All this to say that I still have a romantic view of 'the movies' in my head, and my decision to write about film - to try to be a film journalist - stems from a love; a love that I see matched by all my colleagues. That love is essential to write about film properly, in order to convey, as well as possible, the thrill of a great movie and the spell it can cast. But, because cinema is an industry too; because it is founded on glamour - that word again, where sex and money do a dance - it can be difficult to hold cinema to account, and to look at it for what it is. You can only see something fully if you take a step back, and at the moment it seems clear to me that too many people's noses are pressed up against the window for them to see the building.
I sometimes feel as a film writer who tries to have an ethical code for writing about cinema - someone who occasionally will speak out, about some of the issues of the day - that I am seen as either a stick-in-the-mud, or a belligerent upstart, some kind of half-moon-glasses-wearing ranter. The truth is that I think a lot of the film industry is too cosy (and of course, this should go without saying, too white, too male, too straight, too middle-aged, too posh). The web of connections between people writing for the main publications and the people that they write about is too obvious and knotty for there to be the requisite critical outlook on artists, or for publications to take a severe stance on creators who abuse their position. Money connects everyone, and film companies throw a fine party. PR companies send a lovely basket. The schmooze is real - and no schmooze can be greater than 'awards season', a bizarre, wholly confected time of year where some of the big names get to drench each other in wine, ostensibly while celebrating film as an art form.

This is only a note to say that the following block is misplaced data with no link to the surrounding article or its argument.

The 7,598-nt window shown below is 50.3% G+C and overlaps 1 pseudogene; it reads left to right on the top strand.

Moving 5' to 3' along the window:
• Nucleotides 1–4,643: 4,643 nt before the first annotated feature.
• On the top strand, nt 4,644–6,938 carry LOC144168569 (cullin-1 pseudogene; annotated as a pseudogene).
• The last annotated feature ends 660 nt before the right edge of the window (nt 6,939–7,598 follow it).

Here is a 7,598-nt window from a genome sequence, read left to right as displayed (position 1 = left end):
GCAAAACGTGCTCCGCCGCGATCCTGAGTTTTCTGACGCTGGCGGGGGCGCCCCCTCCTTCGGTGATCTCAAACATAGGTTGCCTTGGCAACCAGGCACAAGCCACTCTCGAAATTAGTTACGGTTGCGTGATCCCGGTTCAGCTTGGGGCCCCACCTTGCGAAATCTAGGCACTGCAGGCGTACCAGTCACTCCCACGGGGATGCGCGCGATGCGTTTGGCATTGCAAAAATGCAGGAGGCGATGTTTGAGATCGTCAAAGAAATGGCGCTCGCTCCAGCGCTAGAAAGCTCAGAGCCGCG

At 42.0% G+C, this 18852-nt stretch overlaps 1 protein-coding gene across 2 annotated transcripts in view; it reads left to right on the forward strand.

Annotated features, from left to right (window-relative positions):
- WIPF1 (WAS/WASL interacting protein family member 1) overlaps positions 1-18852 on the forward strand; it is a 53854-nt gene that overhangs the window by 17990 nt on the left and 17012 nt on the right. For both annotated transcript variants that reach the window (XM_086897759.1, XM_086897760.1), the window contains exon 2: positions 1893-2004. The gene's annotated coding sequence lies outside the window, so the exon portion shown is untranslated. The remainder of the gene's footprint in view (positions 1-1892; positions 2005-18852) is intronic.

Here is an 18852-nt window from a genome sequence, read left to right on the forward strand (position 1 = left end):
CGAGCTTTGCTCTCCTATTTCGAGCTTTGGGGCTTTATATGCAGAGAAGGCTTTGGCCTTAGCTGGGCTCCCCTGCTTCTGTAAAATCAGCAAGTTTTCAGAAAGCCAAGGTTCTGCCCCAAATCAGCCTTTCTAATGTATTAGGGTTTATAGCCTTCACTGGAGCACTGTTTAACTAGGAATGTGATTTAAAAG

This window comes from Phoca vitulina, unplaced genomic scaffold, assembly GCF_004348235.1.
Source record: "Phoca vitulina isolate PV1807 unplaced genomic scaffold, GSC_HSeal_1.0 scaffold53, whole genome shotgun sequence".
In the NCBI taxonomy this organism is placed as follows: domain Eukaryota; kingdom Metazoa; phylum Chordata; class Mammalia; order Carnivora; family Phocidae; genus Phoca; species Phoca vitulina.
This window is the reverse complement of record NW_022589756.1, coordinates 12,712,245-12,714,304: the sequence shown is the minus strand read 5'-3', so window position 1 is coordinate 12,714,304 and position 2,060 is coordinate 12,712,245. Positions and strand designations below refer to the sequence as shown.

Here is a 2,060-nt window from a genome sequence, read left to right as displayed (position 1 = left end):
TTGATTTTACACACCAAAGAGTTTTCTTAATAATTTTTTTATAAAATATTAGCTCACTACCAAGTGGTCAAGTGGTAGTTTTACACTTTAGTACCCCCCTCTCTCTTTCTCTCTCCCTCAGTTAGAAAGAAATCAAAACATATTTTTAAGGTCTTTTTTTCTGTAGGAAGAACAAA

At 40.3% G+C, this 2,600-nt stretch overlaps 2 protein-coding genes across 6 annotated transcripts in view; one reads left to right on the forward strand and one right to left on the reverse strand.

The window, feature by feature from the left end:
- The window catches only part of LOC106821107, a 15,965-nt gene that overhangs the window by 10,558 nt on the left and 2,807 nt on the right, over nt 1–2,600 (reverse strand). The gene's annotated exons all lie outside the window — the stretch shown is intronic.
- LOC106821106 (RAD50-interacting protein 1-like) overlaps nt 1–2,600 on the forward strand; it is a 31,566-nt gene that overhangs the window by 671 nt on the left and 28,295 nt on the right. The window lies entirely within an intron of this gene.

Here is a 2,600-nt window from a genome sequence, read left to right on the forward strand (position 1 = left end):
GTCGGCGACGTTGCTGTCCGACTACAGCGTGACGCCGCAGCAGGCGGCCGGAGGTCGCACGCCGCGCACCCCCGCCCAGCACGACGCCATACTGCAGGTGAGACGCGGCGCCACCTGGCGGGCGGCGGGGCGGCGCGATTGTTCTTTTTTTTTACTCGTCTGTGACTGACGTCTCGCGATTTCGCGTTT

But awards only get you so far, and pointing out the deficiencies of the Oscars is like shooting Crash in a barrel. It has been a commonplace for a while now that the Academy Awards are kind of trash: preceded by the far more overtly trash Golden Globes, they get it wrong probably more often than they get it right, although the occasional instance of something half-decent landing a little gold man manages to muddy the waters sufficiently. Moonlight is a great film, which helps you overlook the awards for more ropey fare or the fact that, in the year of Moonlight's triumph, a man accused of sexual abuse (Casey Affleck) won best actor and a film by another man accused of abuse (Mel Gibson) won two more awards, while female directors won nothing.